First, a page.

Suriving tough times at workplace

Tough times come in many forms at the workplace. For instance, in-boxes full of urgent assignments with multiple overlapping deadlines or leading a team in the face of a major restructuring or uncertainty etc. During these difficult and stressful periods, you may not see the light at the end of the tunnel. With over 14 years of experiences in the public and private sectors, Chin Hock shares 5 tips to help you tide over these bumpy rides, which have served him well in the demanding corporate world.

1. It Could Be Worse

During these difficult periods, you are physical and mentally drained. Self-defeating or negative thoughts may start to creep in. It is normal to experience negative emotions during tough times. The key is you must pick yourself up and keep moving ahead as planned. To avoid a long stay in the negative territory, tell yourself that the current difficult situation could actually be worse.
You are not alone and there are many others who encounter greater adversity and yet manage to overcome them. You must stay positive, put on the fighting spirit and continue to give your best.

2. Be a proactive lifelong learner

As an ex-commando, I can share that a Commando section is made up of highly skilled soldiers taking on critical missions. As the stakes are high, the unit is constantly on its toes in terms of learning so that we are prepared to handle all kinds of thinkable situations during a mission. There are many areas that we can work on and improve further when we are in our suits. Discuss with your supervisors about the skills and knowledge that are needed to take on the new assignment or challenge. For those who are stepping up to manage projects, you could consider project management courses or those who lose your cool faster than you could say "It is all right", consider attending an anger management workshop. Self development books are also a good source of knowledge. We are all capable of bettering ourselves. It is a matter of finding the drive to do so. My motivation comes from the desire to make a difference in the department and add value for my customers. If you are lacking in motivation, think "A lifelong learner who can offer more expertise will be of more value."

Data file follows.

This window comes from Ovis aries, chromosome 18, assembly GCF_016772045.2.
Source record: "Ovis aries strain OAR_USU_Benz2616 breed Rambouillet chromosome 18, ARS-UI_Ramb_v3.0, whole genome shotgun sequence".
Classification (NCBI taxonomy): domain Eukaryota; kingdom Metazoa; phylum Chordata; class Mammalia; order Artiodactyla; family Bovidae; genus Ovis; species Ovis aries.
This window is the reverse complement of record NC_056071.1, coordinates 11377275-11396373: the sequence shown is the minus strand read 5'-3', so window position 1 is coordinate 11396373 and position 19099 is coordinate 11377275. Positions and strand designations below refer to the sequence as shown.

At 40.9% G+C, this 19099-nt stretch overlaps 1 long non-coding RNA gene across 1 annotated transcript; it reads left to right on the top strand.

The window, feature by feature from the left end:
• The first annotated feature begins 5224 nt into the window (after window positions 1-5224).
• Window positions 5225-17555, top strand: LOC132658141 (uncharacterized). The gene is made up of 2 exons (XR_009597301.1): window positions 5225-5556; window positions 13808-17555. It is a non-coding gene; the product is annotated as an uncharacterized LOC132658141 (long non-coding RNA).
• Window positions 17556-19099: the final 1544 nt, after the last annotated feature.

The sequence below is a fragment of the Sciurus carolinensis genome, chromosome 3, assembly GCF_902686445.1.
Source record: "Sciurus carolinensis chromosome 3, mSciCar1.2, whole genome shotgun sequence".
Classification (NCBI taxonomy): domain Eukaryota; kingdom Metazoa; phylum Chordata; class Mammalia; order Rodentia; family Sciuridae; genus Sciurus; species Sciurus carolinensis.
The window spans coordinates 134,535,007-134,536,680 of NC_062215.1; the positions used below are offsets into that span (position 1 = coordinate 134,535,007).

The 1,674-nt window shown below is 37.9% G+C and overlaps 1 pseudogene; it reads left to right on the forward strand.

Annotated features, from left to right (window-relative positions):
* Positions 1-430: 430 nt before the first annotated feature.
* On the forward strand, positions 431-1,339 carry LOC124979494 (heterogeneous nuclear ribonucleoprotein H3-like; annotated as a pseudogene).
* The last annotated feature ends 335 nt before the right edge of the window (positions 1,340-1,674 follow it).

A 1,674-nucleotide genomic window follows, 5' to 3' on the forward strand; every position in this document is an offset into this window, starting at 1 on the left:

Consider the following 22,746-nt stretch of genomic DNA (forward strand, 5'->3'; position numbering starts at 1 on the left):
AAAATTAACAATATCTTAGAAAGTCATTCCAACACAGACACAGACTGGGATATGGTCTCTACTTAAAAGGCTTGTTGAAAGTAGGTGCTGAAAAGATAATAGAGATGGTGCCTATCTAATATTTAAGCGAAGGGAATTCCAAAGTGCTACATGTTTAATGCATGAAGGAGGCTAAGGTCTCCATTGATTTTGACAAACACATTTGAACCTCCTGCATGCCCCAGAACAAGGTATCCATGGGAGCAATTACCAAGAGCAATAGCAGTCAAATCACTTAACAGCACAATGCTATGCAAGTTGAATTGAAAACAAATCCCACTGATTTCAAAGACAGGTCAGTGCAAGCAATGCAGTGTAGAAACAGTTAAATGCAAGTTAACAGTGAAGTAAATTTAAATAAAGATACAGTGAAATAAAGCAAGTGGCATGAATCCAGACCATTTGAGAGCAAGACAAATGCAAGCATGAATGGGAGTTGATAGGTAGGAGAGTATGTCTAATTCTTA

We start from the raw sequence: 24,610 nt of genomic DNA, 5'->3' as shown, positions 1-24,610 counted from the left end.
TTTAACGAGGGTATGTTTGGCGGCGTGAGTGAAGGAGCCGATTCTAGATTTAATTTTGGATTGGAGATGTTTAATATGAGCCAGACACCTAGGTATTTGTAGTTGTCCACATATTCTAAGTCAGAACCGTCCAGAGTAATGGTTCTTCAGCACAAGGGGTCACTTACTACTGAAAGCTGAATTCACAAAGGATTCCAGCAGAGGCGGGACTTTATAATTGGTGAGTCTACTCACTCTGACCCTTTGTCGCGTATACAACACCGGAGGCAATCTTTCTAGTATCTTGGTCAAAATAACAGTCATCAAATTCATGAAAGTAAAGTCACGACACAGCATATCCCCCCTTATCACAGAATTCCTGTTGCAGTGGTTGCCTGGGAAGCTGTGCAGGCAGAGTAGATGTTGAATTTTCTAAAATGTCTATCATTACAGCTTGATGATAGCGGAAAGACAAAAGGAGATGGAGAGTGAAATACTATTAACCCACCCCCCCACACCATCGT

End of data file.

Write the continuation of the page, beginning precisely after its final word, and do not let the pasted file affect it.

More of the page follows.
3. You are not alone

Seeking advice and emotional support from colleagues whom are in a similar situation as you are can help to provide critical perspective from different point of view and encouragement for you to push on during these tough times. We can learn from the experiences of others who have been there and done that. Keep an open mind when you speak to people exploring ways to do things better and the potential pitfalls to avoid. They could offer you new directions or valuable insights. More importantly, credits should be given to people for their ideas and contributions. Remember a bumpy ride is only temporary but distrust can have a lasting negative effect on how you work with your colleagues in future.

4. Expect the Unexpected

The commanders could pull off a well tactical plan in the ops room but when we were out in the field, any variable could disrupt the well-planned operation especially those beyond our control. For instance, additional enemy reinforcement could lead to a change of course, different point of infiltration, change of strike time etc. The way to deal with it when on the ground is to prep ourselves mentally of potential changes, adapt effectively to the situation and make the best out of it. Developing contingency plans for less forgiving situations is necessary. For instance, having a backup file on the cloud for that critical management presentation and going through rehearsals to ensure all grounds are covered and that the execution is as close to the plan for large scale events.

5. Owning up to mistakes

Even when you know that a mistake would cost you or the department dearly, it is imperative to own up as early as possible and truthfully upfront. No one would expect you to be perfect but your colleagues would expect you to be honest and practise integrity in your work. Trying to cover up for a botched job, manipulating sales figures or other non-ethical behaviours etc are not acceptable.Everyone makes mistakes. As long you show the willingness to learn and take measures to prevent them, chances are your colleagues will be appreciative and more forgiving of your shortfalls. While learning from your mistakes, you are also building trust that is a highly valued commodity at workplace at the same time.


Written by Chin Hock
A version of the article was published in Straits Times Recruit Section dated 5th Jan 2017

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Chin Hock (Holdinghands in the Media)
Founder of Holdinghands and Filial Piety Award Recipient 2013